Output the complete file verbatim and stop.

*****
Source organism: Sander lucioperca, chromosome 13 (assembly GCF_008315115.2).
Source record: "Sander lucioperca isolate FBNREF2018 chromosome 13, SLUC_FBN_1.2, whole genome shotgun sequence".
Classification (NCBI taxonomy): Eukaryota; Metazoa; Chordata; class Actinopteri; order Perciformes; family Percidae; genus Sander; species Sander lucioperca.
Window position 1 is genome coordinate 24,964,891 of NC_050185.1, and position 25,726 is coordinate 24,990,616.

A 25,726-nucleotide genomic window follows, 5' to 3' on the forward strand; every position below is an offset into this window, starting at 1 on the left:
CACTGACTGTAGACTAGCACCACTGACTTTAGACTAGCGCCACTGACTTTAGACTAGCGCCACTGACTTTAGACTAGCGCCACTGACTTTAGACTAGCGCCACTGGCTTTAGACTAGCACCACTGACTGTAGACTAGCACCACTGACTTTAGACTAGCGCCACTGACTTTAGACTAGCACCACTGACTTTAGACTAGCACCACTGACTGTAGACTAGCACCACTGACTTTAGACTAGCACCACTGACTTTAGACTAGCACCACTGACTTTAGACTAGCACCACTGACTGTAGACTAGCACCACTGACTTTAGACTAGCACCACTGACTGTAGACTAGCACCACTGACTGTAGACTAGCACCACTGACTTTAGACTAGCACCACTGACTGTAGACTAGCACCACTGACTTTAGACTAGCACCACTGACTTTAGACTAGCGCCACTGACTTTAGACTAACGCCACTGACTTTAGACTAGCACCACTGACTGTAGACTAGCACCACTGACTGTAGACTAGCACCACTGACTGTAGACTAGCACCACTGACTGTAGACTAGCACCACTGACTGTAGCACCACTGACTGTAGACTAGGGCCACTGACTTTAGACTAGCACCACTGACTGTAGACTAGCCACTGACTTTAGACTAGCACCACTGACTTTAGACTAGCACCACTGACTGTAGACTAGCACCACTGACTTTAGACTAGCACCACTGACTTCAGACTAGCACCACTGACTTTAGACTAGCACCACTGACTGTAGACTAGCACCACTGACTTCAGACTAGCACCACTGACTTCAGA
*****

Source organism: Sander lucioperca, chromosome 13 (assembly GCF_008315115.2).
Source record: "Sander lucioperca isolate FBNREF2018 chromosome 13, SLUC_FBN_1.2, whole genome shotgun sequence".
Classification (NCBI taxonomy): Eukaryota; Metazoa; Chordata; class Actinopteri; order Perciformes; family Percidae; genus Sander; species Sander lucioperca.
Window position 1 is genome coordinate 24,964,891 of NC_050185.1, and position 25,726 is coordinate 24,990,616.

A 25,726-nucleotide genomic window follows, 5' to 3' on the forward strand; every position below is an offset into this window, starting at 1 on the left:
CACTGACTGTAGACTAGCACCACTGACTTTAGACTAGCGCCACTGACTTTAGACTAGCGCCACTGACTTTAGACTAGCGCCACTGACTTTAGACTAGCGCCACTGGCTTTAGACTAGCACCACTGACTGTAGACTAGCACCACTGACTTTAGACTAGCGCCACTGACTTTAGACTAGCACCACTGACTTTAGACTAGCACCACTGACTGTAGACTAGCACCACTGACTTTAGACTAGCACCACTGACTTTAGACTAGCACCACTGACTTTAGACTAGCACCACTGACTGTAGACTAGCACCACTGACTTTAGACTAGCACCACTGACTGTAGACTAGCACCACTGACTGTAGACTAGCACCACTGACTTTAGACTAGCACCACTGACTGTAGACTAGCACCACTGACTTTAGACTAGCACCACTGACTTTAGACTAGCGCCACTGACTTTAGACTAACGCCACTGACTTTAGACTAGCACCACTGACTGTAGACTAGCACCACTGACTGTAGACTAGCACCACTGACTGTAGACTAGCACCACTGACTGTAGACTAGCACCACTGACTGTAGCACCACTGACTGTAGACTAGGGCCACTGACTTTAGACTAGCACCACTGACTGTAGACTAGCCACTGACTTTAGACTAGCACCACTGACTTTAGACTAGCACCACTGACTGTAGACTAGCACCACTGACTTTAGACTAGCACCACTGACTTCAGACTAGCACCACTGACTTTAGACTAGCACCACTGACTGTAGACTAGCACCACTGACTTCAGACTAGCACCACTGACTTCAGA